You’ve planted all of your delights in the warm weather, now it is time to play with the harvest indoors when it is hitting minus temperatures outside. So here are some little festive treats to get you in the mood. Some are from this blog, some are from my other blog Bella’s Baking, now very recently Beagle Baking. If any of you have a beagle, you will understand.

Brussels Sprouts – ideas and information about your favourite green!

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Cranberries – cranberry sauce is essential for Christmas lunch, as is this Christmas Chocolate Walnut and dried Cranberry cake!

Chestnuts – chestnut jam anyone?

Gingerbread Men — Bella’s Baking – link to Bella’s Baking/ Beagle Baking blog with plenty of baking recipes for the festivities, plus more coming…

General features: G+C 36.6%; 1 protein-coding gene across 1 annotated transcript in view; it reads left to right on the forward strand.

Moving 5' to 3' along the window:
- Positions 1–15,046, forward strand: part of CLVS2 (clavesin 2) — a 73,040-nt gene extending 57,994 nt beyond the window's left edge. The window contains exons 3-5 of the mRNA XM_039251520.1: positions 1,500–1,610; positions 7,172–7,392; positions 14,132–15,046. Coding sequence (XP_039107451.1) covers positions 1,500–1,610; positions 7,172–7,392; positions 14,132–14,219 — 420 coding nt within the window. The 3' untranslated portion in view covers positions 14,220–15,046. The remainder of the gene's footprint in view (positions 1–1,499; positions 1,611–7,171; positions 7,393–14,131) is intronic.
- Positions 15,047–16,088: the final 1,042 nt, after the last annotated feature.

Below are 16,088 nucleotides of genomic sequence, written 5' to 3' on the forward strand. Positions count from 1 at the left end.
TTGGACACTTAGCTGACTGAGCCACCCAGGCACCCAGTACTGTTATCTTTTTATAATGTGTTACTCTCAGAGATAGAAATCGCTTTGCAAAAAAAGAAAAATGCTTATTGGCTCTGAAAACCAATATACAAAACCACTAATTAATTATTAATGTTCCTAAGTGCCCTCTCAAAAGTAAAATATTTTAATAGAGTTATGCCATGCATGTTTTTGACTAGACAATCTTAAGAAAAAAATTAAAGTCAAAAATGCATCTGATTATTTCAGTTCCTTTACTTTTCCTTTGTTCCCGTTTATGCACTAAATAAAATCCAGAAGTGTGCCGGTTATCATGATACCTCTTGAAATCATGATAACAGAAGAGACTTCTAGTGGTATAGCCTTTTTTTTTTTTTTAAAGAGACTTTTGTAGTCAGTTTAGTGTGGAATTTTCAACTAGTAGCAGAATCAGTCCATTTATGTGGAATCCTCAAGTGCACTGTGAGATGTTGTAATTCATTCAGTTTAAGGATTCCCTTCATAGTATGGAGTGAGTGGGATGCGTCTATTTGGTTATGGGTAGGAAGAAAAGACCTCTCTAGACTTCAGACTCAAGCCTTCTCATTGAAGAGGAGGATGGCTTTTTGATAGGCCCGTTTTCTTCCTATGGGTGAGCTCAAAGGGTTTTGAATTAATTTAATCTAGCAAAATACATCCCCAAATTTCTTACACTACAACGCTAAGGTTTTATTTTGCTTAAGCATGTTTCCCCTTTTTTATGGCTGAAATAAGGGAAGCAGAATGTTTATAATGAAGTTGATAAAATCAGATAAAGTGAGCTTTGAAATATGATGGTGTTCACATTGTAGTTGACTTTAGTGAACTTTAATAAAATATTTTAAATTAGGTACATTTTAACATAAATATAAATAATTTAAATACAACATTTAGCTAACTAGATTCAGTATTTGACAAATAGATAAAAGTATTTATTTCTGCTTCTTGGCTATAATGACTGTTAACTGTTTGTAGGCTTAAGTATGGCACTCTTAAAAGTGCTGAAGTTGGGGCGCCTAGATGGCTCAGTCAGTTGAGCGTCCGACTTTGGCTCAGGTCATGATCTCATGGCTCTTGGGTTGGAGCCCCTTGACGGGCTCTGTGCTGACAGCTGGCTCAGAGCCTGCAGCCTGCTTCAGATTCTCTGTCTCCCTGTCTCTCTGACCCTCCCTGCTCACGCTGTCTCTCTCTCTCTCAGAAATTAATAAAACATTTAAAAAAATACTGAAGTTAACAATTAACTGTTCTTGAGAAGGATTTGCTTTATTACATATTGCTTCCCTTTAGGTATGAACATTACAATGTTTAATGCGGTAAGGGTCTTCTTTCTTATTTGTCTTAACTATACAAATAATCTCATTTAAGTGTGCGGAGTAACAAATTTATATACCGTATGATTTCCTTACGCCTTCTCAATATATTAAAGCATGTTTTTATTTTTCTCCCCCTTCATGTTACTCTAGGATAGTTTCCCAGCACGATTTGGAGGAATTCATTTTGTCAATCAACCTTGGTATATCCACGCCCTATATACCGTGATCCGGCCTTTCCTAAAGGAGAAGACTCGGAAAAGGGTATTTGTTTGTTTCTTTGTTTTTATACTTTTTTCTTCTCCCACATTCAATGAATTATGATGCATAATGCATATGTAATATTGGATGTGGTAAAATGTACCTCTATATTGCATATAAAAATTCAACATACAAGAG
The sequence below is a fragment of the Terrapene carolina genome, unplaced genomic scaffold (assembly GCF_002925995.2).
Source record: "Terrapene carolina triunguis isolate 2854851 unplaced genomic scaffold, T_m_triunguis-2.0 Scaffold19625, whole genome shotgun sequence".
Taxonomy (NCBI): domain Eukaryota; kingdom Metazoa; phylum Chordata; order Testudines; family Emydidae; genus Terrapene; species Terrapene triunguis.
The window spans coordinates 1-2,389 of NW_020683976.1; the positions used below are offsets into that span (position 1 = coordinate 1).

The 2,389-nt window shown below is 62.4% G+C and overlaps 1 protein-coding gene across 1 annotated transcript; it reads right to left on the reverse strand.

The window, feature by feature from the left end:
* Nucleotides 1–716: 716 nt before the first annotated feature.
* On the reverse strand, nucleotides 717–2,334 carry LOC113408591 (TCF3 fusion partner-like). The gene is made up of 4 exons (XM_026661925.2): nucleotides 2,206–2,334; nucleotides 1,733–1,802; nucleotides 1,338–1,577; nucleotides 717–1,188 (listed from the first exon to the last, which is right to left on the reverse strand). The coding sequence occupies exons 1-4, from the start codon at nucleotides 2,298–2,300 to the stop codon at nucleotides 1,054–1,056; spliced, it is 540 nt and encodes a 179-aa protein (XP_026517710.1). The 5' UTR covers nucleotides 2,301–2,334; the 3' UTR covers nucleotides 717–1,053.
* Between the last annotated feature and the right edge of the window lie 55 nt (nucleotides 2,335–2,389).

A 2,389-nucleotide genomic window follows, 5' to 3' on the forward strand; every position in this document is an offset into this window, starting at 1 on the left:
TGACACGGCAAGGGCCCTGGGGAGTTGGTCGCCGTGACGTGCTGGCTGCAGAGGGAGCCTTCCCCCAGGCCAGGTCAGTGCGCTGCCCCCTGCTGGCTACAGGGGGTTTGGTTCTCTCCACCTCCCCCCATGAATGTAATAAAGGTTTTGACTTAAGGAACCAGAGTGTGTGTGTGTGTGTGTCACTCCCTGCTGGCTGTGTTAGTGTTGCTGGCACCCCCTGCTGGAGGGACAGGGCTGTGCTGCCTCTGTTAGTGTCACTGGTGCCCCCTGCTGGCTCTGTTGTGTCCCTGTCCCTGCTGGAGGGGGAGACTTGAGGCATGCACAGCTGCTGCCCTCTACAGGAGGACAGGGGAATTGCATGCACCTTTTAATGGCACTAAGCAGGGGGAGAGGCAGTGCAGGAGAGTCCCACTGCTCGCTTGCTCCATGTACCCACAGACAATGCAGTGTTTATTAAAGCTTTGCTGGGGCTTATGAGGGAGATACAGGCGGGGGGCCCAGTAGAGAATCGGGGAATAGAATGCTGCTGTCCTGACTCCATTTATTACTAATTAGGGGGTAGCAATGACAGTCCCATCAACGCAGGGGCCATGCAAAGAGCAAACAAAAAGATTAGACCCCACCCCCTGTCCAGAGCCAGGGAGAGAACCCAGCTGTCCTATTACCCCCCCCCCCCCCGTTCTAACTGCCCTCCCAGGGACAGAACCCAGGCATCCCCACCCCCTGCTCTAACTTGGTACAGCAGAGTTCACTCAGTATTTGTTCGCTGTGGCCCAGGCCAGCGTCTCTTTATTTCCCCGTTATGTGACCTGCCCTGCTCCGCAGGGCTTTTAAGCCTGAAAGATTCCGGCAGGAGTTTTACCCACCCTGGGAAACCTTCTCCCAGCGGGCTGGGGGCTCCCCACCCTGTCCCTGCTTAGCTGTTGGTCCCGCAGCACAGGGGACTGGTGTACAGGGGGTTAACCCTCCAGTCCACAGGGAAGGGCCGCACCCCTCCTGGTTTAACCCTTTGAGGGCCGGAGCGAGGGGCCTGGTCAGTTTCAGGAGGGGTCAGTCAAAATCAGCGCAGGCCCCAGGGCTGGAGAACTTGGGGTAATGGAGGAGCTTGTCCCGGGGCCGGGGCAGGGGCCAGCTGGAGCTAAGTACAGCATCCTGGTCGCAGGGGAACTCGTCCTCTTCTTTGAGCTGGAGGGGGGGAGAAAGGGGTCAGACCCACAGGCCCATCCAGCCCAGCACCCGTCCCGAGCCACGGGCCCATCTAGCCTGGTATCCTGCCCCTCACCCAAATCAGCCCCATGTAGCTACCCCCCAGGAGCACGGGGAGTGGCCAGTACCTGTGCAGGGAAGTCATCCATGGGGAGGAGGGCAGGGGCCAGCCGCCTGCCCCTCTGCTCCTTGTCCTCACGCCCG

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Christmas Cake: https://bellasbakingsite.wordpress.com/2017/11/05/iced-and-marzipan-christmas-cake/

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Christmas Pudding: https://bellasbakingsite.wordpress.com/2017/11/04/christmas-pudding/

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Brownies make great presents: https://bellasbakingsite.wordpress.com/2017/01/07/brownies/

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Christmas Buns: So good: https://bellasbakingsite.wordpress.com/2016/12/24/christmas-buns/

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Chocolate Log: https://bellasbakingsite.wordpress.com/2016/12/19/chocolate-log/

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TO COME: Californian Christmas Cake, Mice Pies, Homemade Mincemeat, Homemade Redcurrant Jelly, Brussel Sprouts Cranberry and Potato Bake, Vegetarian Stuffing…